The European Central Bank (ECB) continues to support markets with loose monetary policy.

    At a sector level, European pharmaceutical companies rebounded strongly over the quarter following a weak start to the year. Sanofi, Roche and Novartis enjoyed double-digit returns as worried investors piled into high quality, defensive healthcare names. Alongside Brexit worries, Italy is grappling with its precarious banking sector, the migrant crisis is unresolved, sovereign debt levels remain high, and recent events in Istanbul remind us of the undiminished threat from terrorism.

  • In January the Bank of Japan adopted negative interest rates to shore up growth and inflation. While such monetary easing would normally be expected to weaken the currency, thereby creating demand for more competitively priced exports, perceived problems in other regions drove a ‘flight to safety’ by international investors and a sharply stronger yen over the quarter. The rise in the yen hurt shares in big exporting companies like Toyota and Canon.

    Meanwhile, worries over Chinese growth, which were front and centre of investor concerns for Asia generally in the first quarter, dissipated somewhat, helped by economic stimulus and the stabilisation of the yuan. This helped stem the surge of capital outflows from China that had marked the start of the year, and their foreign exchange reserves also steadied. While the Chinese economy is slowing as it moves from a dependence on capital spending and manufacturing to more consumer-based growth, we still see growth continuing to be much higher than many other major countries.

    One of the best-performing markets over the quarter was India, which benefited from continued easy monetary policy in the West and China’s stabilisation. Prime Minister Modi’s easing of rules on foreign direct investment was received particularly well. They were seen as evidence of the continued liberalisation of the Indian economy to help improve its infrastructure.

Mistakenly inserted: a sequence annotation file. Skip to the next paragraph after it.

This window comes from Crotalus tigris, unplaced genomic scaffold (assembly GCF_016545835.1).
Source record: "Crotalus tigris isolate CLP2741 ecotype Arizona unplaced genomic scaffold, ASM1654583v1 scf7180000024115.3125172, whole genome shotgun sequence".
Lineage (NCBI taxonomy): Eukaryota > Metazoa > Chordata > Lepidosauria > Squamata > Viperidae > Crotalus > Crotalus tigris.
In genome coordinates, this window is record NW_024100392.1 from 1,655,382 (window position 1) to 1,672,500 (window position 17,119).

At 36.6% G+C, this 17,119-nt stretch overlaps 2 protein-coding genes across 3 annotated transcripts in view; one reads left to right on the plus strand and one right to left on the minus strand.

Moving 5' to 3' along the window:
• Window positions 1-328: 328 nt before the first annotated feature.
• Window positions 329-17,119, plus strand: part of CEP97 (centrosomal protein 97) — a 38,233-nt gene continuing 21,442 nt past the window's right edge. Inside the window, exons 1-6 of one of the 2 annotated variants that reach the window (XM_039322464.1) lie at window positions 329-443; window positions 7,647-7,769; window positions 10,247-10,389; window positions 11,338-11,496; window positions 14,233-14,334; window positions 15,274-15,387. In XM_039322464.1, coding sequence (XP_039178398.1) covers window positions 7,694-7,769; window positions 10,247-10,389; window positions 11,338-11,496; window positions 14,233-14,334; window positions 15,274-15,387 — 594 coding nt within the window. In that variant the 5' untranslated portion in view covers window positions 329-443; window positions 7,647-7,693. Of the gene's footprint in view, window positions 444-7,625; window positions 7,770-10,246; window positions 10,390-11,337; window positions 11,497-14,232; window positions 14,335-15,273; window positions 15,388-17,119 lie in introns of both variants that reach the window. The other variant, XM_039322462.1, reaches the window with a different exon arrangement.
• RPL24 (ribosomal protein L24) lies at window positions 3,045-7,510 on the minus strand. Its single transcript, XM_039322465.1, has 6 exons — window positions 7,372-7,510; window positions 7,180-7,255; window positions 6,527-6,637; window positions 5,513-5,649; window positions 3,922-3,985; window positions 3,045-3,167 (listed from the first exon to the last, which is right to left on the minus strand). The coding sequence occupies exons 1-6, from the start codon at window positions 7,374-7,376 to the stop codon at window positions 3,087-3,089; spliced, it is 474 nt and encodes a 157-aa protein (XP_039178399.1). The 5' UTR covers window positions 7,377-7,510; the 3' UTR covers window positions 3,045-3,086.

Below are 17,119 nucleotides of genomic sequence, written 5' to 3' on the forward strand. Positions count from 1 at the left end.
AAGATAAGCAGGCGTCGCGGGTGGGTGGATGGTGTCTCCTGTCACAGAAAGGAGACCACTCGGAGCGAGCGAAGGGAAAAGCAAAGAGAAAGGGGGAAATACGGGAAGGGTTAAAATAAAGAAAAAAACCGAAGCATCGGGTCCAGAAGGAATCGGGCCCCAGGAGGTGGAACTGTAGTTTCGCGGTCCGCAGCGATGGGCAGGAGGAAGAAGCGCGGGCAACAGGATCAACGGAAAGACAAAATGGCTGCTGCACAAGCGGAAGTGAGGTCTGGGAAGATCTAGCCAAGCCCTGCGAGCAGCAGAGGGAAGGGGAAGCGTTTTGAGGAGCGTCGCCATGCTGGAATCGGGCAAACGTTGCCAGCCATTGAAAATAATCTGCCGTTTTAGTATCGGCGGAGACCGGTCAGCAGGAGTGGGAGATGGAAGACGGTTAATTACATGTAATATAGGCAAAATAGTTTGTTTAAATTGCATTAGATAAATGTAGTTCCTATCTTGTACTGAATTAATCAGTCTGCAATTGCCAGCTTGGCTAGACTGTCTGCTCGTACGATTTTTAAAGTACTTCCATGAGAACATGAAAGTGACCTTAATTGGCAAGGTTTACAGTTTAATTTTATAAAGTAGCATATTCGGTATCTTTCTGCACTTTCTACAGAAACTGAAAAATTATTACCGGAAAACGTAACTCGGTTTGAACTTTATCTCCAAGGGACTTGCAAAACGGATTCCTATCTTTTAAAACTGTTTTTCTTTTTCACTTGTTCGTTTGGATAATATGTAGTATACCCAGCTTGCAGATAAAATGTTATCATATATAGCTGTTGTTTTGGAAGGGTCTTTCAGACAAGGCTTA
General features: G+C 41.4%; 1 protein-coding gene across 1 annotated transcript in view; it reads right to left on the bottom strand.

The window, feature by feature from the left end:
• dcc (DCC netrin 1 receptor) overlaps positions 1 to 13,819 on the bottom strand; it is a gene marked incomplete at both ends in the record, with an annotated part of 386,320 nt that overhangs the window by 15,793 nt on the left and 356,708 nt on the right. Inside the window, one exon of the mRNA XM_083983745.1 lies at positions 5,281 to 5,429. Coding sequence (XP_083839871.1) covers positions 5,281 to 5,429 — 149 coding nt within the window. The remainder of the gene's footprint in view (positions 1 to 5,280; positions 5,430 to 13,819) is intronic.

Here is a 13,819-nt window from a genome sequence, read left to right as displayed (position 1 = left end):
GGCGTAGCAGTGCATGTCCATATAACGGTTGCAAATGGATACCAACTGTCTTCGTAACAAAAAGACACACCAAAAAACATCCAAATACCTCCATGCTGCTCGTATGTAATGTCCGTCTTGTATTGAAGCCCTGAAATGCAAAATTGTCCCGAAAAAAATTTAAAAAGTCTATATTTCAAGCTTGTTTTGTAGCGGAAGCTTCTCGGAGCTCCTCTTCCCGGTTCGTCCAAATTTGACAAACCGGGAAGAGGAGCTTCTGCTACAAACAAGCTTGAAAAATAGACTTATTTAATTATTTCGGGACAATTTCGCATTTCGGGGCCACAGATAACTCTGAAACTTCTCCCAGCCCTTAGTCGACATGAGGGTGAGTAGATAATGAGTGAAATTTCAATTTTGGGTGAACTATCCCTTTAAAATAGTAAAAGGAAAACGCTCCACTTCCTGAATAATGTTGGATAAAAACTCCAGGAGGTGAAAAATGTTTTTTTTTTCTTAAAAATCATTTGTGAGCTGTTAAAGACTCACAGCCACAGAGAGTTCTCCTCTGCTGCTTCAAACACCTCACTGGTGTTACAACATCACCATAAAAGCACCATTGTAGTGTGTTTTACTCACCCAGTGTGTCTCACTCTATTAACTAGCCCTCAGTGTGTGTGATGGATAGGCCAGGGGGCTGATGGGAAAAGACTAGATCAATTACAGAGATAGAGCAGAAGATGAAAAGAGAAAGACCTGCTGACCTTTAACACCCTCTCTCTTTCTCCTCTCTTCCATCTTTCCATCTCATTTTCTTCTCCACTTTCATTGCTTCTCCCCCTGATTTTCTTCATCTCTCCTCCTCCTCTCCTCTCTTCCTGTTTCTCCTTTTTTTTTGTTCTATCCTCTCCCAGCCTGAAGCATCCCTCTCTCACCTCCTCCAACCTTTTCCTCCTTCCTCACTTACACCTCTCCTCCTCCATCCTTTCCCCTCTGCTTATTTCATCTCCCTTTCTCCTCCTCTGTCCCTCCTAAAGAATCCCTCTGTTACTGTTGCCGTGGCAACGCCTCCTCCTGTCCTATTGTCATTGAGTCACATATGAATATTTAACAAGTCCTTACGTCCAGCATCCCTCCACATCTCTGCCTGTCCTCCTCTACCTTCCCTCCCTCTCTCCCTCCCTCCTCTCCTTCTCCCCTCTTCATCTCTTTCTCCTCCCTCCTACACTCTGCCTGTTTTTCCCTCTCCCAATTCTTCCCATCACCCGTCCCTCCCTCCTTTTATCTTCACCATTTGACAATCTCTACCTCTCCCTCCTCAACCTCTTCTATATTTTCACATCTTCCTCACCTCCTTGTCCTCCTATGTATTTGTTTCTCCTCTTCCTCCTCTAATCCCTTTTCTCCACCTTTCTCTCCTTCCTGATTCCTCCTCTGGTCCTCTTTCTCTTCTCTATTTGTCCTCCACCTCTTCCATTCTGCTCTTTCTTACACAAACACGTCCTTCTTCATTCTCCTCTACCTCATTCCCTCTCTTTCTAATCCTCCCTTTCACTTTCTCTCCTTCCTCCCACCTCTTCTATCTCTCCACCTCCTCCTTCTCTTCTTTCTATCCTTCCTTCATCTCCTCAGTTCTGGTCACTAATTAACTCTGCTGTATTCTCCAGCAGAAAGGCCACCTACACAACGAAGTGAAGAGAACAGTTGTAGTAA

• UK government bonds moved into unchartered territory in the second quarter, with the yield on ten-year debt slipping below the 1% threshold in late June for the first time, to 0.79%. Demand spiked as investors sought havens amid the Brexit volatility, as fears of a UK recession grew and as markets began to price in the possibility of an interest-rate cut.

    We believe both the BOE and the government’s first concern will be the economy.

    While we do not know what the long-term impact of the vote will be on the economy, what we do believe is that the collapse in sterling – to a 31-year low – will cause inflation to be imported from abroad. We also see the price of oil (incidentally, denominated in dollars) ceasing to be a downward drag on inflation. These factors combined are likely to result in an inflationary spike – bond investors’ biggest enemy.

    To tame inflation the standard policy response of the Bank of England (BOE) is to increase interest rates – an action which will simply place additional challenges on an already fraught economy. We believe both the BOE and the government’s first concern will be the economy. As such they are likely not only to allow inflation but, through policies designed to stimulate the economy, create it.

    Markets are currently pricing inflation to average 3% per annum for the next 20 years, and with the 20-year government bond yielding only 1.5%, long-term investors are guaranteed to lose purchasing power. This is far above today’s inflation rate of 0.3%. We see inflation protection as an important component of portfolios. This is accessed (selectively) through both inflation-linked bonds and successful companies with pricing power.


The source data for each graph is supplied by Thomson Reuters Datastream, as at 30 June 2016 total return, local currency unless otherwise stated.